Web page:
In the days of Herod, king of Judea.
This creates context for these events Luke records.All who investigate just what went on
―in the days of Herod‖ may understand. This would be like
someone writing a history of our times and saying
, ―In the decade that followed the World TradeCenter attack…‖ Sources of information about our time will be abundant. So it is with ―the days of Herod.‖
Herod became governor of Galilee (appointed by his father Antipater the Idumean) whenhe was only 25.
He gave the impression that he was a tough, law and order ruler.
He curried the favor of the Jews by marrying into a prominent Jewish family.
A political opportunist, he found a way to get into power in Jerusalem and obtained the
title ―King of the Jews.‖
He was known for his vicious treatment of those he perceived as rivals.
He was the patriarch of an infamous family whose depraved lives cluttered the landscapeof the first century Roman empire.
there was a priest named Zacharias, of the division of Abijah.
Zacharias means ―theLord has remembered.‖ He was from the tribe of Levi, specifically, one of the sons of Aaron
permitted to serve as a priest. The division of Abijah to which Zacharias belonged was selectedby lot in the days of King Solomon to
serve as ―group eight‖ out of twenty
-four groups serving inthe temple two weeks each year:
Now the first lot came out for Jehoiarib, the second for Jedaiah, the third for Harim, the fourth for Seorim, thefifth for Malchijah, the sixth for Mijamin, the seventh for Hakkoz, the eighth for Abijah, the ninth for Jeshua, thetenth for Shecaniah, the eleventh for Eliashib, the twelfth for Jakim, the thirteenth for Huppah, the fourteenthfor Jeshebeab, the fifteenth for Bilgah, the sixteenth for Immer, the seventeenth for Hezir, the eighteenth forHappizzez, the nineteenth for Pethahiah, the twentieth for Jehezkel, the twenty-first for Jachin, the twenty-second for Gamul, the twenty-third for Delaiah, the twenty-fourth for Maaziah. 1 Chronicles 24:7-18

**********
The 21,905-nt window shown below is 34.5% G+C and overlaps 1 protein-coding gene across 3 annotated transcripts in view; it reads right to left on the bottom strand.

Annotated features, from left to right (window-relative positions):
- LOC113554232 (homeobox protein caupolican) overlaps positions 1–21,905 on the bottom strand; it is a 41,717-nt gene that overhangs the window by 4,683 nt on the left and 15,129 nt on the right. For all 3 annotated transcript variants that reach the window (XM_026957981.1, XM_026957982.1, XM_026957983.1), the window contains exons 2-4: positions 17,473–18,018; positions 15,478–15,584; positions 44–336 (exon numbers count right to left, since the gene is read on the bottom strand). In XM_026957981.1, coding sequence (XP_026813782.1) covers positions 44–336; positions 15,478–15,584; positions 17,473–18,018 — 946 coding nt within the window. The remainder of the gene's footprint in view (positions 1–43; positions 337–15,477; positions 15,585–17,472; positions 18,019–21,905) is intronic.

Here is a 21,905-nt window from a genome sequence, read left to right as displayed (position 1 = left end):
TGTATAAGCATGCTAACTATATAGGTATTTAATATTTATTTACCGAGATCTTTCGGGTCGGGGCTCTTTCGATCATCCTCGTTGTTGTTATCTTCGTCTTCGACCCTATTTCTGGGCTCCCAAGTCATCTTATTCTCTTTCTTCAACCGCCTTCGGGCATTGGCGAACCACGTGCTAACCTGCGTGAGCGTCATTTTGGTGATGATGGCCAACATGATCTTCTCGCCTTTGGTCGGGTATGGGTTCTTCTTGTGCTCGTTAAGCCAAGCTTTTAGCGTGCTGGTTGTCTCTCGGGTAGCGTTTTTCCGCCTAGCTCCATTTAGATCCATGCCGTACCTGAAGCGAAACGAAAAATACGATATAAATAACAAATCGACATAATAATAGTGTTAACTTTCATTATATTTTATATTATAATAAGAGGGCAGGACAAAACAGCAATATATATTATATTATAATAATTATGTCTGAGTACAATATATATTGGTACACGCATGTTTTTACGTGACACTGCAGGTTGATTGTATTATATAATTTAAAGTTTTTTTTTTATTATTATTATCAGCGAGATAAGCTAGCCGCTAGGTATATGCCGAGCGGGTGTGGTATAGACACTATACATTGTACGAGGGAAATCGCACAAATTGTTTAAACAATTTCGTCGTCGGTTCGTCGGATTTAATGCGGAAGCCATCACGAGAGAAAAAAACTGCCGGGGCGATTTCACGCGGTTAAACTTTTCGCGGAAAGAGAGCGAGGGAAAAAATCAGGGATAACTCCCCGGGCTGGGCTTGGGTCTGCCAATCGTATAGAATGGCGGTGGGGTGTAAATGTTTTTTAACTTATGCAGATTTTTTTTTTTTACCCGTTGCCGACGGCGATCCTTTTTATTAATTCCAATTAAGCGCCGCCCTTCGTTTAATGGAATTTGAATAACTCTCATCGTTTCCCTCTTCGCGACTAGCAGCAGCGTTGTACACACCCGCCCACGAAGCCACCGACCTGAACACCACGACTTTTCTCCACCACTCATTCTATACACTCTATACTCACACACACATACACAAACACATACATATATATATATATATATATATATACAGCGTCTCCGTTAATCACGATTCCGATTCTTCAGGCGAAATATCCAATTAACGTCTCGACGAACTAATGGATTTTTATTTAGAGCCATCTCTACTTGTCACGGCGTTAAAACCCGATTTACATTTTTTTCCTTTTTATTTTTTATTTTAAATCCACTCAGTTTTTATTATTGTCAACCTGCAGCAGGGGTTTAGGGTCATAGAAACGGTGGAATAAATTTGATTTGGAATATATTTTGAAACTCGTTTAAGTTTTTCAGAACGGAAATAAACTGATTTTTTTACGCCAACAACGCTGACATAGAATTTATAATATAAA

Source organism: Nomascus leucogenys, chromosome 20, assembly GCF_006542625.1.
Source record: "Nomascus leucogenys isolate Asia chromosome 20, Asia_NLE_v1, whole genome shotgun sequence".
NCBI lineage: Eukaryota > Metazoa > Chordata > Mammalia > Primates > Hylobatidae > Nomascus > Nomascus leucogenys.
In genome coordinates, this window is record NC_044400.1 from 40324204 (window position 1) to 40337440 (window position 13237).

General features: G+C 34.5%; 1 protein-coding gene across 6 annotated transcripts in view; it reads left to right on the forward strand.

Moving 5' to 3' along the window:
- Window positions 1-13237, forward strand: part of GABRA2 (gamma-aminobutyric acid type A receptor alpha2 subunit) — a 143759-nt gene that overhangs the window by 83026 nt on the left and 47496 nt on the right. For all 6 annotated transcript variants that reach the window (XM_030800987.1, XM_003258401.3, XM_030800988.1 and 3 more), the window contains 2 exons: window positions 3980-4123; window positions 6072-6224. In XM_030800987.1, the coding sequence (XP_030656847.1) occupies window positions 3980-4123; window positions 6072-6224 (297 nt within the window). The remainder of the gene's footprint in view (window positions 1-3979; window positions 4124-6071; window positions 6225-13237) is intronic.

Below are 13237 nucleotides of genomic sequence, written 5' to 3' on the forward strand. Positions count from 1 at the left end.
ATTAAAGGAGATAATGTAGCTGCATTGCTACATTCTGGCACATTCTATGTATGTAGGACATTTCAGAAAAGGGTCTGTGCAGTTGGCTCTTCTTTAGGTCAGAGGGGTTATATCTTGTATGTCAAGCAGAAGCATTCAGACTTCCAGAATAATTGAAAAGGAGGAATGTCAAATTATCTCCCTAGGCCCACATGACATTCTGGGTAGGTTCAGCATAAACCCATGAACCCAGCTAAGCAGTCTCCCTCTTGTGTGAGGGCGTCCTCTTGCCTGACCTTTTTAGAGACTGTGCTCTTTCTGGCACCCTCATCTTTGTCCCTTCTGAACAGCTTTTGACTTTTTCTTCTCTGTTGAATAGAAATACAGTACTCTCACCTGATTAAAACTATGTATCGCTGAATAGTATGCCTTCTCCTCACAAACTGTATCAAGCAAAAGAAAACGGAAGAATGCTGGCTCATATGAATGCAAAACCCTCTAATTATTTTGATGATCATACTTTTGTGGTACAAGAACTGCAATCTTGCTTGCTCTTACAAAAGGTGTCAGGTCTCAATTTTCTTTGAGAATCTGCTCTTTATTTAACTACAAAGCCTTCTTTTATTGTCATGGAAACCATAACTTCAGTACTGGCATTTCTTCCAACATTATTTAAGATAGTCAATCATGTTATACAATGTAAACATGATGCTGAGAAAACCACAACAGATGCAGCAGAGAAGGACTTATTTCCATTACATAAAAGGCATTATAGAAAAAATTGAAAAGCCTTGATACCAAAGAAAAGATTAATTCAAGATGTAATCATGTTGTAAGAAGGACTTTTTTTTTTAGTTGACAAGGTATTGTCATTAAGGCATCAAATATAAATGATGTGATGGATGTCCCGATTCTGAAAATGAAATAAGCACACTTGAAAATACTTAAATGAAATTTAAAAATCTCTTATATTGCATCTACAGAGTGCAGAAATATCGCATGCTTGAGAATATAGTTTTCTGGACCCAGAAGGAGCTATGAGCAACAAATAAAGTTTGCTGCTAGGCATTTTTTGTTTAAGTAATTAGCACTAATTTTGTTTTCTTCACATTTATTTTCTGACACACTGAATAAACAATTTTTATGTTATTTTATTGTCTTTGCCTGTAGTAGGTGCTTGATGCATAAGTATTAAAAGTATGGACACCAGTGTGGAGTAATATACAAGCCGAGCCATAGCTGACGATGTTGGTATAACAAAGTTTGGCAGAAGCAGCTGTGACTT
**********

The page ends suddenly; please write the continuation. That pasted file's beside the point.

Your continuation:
Since this was the eighth priestly division, we can place the date of his service (eighth weekof the Hebrew calendar) in either April-May or October-November. It is not possible from thisevidence to calculate the date of the birth of Jesus.
he had a wife from the daughters of Aaron, and her name was Elizabeth.
Luke givesprominent place to women in his history. Jesus taught them and made use of them in Hisministry. Elizabeth the mother of John, Mary the mother of Jesus, Anna the prophetess, thewidow of Nain,
the sinful woman who anointed Jesus‘ feet, a number of women who contributed
to the support of His ministry (8:1-3: Mary Magdalene, Joanna, Susanna), Mary the sister ofLazarus, Martha the sister of Lazarus, the poor generous widow.